While recovering from her twelve-year ordeal in Scientology, Bornstein found a supportive therapist who was a lesbian, with whom she could start to openly discuss her lifelong gender dysphoria. With her therapist’s support, Bornstein transitioned from 1984 to 1986 to live as a woman. While Bornstein’s father had already passed away by this time, her mother initially rejected her transition. Eventually, though, her mother came to accept Kate’s new openness about her lifelong gender identity. (Kate’s older brother Alan passed away in 2009.) Though transitioning has eased Bornstein’s gender dysphoria, she emphasizes that her gender identity is actually nonbinary, meaning that it does not fit within the dichotomy of man/woman. One of Bornstein’s many quotes on this topic states that “I’m not a man, and I’m not a woman. I break too many rules of both those genders to be one or the other. I transgress gender. You could call me transgressively gendered. You could call me transgender. Me, I call myself a traveler” (Bornstein 2006, 22).
Writing, Performances, and Activism
Since transitioning, Bornstein has emerged as a self-described “sub-lebrity in the pantheon of America’s queer and postmodern subcultures,” often traveling to give lectures on her life and her views of sexual and gender liberation (Bornstein 2013, xv). She has stated that her time in Scientology equipped her to better recognize the cult-like dynamics of gender in everyday American life, like the way American society shames, excludes, and even kills individuals who challenge its dominant beliefs about gender. Bornstein’s queer community stardom began with her many performance pieces about gender and sexuality, such as Hidden: A Gender (1989), Virtually Yours (1996), and Strangers in Paradox (2003). Alongside playwriting, Bornstein also stepped into a literary career in 1992 after publishing a review of the academic book Vested Interests: Cross-Dressing & Cultural Anxiety, by the Harvard scholar Marjorie Garber. This review prompted Garber’s editor, Bill Germano, to ask Bornstein about penning her own book. His question led Bornstein to publish Gender Outlaw: On Men, Women, and the Rest of Us (1994), one of the first mainstream books to speak “accessibly about the notion of not being a man or a woman” (Bornstein 2013, 207). Since then, Bornstein has published many books on gender and sexuality, which have been translated into five languages and used in over 300 high schools and universities worldwide. Bornstein also proudly notes that her publications have been condemned by Pope Benedict XVI. As of 2020, Bornstein is composing her next educational text, Trans! Just For the Fun Of It: Compassionate Gender Strategies for Divisive Times. Describing her mentorship role in the queer community, Bornstein has expressed the hope that younger LGBTQIA people will view her as “eccentric Auntie Kate” (Feder 2014).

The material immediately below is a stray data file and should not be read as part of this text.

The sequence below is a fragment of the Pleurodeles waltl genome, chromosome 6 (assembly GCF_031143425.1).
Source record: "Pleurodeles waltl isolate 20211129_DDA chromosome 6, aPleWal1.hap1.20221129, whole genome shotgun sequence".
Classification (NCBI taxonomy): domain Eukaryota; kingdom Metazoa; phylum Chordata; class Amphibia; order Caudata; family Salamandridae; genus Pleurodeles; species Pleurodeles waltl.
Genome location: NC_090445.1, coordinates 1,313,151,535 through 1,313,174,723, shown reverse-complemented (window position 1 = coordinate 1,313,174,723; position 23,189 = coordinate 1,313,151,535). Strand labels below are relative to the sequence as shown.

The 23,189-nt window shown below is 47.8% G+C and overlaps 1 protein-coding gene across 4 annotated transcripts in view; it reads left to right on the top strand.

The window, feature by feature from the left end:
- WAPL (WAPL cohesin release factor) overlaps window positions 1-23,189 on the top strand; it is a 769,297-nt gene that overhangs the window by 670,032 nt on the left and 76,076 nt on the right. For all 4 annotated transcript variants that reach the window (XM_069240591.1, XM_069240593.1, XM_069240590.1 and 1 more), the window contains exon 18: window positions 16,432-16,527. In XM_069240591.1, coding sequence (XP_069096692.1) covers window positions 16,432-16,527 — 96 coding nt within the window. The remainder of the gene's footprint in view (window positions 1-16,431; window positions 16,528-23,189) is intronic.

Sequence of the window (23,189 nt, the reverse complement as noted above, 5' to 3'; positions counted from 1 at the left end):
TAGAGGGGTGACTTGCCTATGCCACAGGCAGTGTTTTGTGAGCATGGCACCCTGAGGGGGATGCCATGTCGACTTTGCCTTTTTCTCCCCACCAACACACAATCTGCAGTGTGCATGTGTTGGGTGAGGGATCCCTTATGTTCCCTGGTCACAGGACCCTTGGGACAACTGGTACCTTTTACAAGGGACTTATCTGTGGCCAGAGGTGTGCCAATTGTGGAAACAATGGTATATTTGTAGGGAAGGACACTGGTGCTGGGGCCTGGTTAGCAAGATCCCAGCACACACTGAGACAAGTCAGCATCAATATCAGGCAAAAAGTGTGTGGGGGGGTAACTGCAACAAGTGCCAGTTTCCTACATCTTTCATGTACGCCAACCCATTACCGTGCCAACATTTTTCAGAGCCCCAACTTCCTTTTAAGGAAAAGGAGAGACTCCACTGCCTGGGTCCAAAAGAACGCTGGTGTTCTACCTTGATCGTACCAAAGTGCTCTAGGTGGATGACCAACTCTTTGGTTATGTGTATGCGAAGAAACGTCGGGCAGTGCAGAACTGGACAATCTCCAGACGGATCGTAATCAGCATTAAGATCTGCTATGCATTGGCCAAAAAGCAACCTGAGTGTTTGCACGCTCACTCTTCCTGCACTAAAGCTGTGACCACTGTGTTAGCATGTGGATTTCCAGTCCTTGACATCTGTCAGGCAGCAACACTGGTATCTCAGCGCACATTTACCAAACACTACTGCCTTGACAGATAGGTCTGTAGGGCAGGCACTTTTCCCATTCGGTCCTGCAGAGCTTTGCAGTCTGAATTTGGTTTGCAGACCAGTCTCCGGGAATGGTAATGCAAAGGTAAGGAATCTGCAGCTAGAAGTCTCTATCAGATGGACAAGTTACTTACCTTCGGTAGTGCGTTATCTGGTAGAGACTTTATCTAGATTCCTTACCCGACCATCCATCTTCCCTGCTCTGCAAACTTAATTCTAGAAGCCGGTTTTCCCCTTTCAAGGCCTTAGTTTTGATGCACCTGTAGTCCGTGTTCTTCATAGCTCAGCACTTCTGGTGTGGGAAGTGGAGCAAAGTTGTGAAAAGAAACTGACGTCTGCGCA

Questioning the Rules of Respectability
Just as Bornstein rejects the constraints of the man/woman binary, she also rejects respectability politics. Respectability politics is the notion that lesbian, gay, bisexual, or transgender people must act “buttoned-up” or obey the rules of middle-class decorum in exchange for social acceptance. One way that Bornstein rejects respectability politics is by embracing the label “tranny,” a term historically associated with impoverished transgender sex workers, and which many transgender people now condemn as an unacceptable slur. By reclaiming the word “tranny” and its confrontational edge, Bornstein refuses to sanitize her identity to suit middle-class propriety. She chooses instead to question how classist rules of respectability stigmatize people who can’t or won’t obey them. Despite criticism from some other transgender writers, Bornstein has affirmed that “I’m a tranny who does wanna call myself a tranny” (Feder 2014), and even once dubbed herself “the tranny Martha Stewart” (Raymond 2003). As another example of rejecting respectability, Bornstein writes proudly and pleasurably of her identity as a sadomasochist, and her memoir A Queer and Pleasant Danger (2012) includes her experience as a consensual sex slave to a lesbian couple in Seattle in the 1990s. Bornstein also explains that when practiced ethically, sadomasochism (S/M) gives only the appearance of abuse, and should actually be “safe, sane, and consensual” (Bornstein 2016, 123). In fact, Bornstein draws on this tenet of S/M communities to argue that gender itself should become “safe, sane, and consensual,” unlike the current nonconsensual system that imposes stigma, discrimination, and violence on people who question gender norms.